President of the United States during most of the Depression and most of World War II.

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53

Civilian Conservation Corps

A major public works program in the United States during the Great Depression.

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54

Totalitarianism

Government ruled by a single party and/or person that exerts unlimited control over its citizen's lives.

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55

Sudetenland

Land that Germany thought was rightfully theirs due to the large German speaking population

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56

Proxy war

A war instigated by a major power that does not itself participate

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57

Khmer Empire

Aggressive empire in Cambodia and Laos that collapsed in the 1400's when Thailand conquered Cambodia

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58

Maori

New Zealand indigenous culture established around 800 CE

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59

Pax Mongolica

The period of approximately 150 years of relative peace and stability created by the Mongol Empire.

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60

Henry The Navigator

This Portuguese prince who lead an extensive effort to promote seafaring expertise in the 14th century. Sent many expedition to the coast of West Africa in the 15th century, leading Portugal to discover a route around Africa, ultimately to India.

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61

Afrikaners

South Africans descended from Dutch and French settlers of the seventeenth century. Their Great Trek founded new settler colonies in the nineteenth century. Though a minority among South Africans, they held political power after 1910.

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62

Akbar

Most illustrious sultan of the Mughal Empire in India ( 1556-1605). He expanded the empire and pursued a policy of peacemaking with Hindus.

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63

Alexandria

City on the Mediterranean coast of Egypt founded by Alexander. It became the capital of the Hellenistic kingdom of Ptolemy. It contained the famous Library and the Museum and was a center for leading scientific and literary figures in the classical and postclassical eras.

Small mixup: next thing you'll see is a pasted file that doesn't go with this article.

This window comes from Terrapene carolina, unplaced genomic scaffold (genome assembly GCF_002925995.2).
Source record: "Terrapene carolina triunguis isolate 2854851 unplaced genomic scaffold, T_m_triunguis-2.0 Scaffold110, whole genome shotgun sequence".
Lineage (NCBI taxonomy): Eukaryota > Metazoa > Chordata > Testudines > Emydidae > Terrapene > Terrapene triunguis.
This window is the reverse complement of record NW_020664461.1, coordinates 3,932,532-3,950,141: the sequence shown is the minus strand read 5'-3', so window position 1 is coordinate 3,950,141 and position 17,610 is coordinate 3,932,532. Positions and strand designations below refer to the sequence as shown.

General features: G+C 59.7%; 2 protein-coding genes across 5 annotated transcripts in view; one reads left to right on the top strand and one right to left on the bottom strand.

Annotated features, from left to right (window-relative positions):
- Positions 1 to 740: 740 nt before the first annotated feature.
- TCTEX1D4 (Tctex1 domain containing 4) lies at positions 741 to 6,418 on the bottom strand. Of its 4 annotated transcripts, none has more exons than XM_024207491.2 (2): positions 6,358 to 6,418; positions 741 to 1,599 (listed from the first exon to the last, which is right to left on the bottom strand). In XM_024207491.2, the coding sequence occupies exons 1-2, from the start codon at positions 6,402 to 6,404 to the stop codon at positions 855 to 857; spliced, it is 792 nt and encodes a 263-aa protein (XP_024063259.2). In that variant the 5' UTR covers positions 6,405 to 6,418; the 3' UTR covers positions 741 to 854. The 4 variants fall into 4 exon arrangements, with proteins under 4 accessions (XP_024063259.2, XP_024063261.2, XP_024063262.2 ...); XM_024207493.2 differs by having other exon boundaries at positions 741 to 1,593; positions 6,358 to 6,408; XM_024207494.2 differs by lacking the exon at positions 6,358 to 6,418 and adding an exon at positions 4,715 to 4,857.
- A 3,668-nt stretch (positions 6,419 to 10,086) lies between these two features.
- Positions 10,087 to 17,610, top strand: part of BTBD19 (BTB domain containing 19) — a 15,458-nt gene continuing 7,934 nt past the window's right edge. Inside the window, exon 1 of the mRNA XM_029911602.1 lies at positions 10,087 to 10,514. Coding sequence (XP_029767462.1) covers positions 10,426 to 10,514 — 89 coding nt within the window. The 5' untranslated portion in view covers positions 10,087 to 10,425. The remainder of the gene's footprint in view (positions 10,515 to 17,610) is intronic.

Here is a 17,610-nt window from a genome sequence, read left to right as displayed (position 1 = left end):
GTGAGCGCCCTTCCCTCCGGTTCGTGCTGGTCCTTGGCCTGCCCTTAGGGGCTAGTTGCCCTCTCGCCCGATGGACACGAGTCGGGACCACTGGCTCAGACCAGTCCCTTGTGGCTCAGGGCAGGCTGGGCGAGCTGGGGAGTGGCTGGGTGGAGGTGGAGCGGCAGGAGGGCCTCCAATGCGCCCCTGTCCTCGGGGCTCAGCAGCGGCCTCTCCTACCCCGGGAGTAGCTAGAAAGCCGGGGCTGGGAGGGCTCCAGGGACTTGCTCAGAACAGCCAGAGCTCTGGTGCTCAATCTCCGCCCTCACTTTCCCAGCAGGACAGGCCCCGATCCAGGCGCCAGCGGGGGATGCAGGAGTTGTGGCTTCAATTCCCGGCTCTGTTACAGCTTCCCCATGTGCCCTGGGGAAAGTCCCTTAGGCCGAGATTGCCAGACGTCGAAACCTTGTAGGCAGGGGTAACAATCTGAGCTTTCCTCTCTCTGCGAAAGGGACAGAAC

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64

All-India Muslim League

Political organization founded in India in 1906 to defend the interests of India's Muslim minority. Led by Muhammad Ali Jinnah, it attempted to negotiate with the Indian National Congress. Demanded the partition of a Muslim Pakistan.

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65

Asante

African kingdom on the Gold Coast that expanded rapidly after 1680. A major participant in the Atlantic economy, trading gold, slaves, and ivory. It resisted British imperial ambitions for a quarter century before being absorbed into Britain.

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66

Atlantic

After 1500, world economic activity gradually began to shift toward this body of water, contributing to the rise of Western European colonialism and economic dominance in the world.

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67

Aztecs

Also known as Mexica, they created a powerful empire in central Mexico (1325-1521 C.E.). They forced defeated peoples to provide goods and labor as a tax.

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68

Bartolome de Las Casas

First bishop of Chiapas, in southern Mexico. He devoted most of his life to protecting Amerindian peoples from exploitation. His major achievement was the New Laws of 1542, which limited the ability of Spanish settlers to compel Amerindians to labor.

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69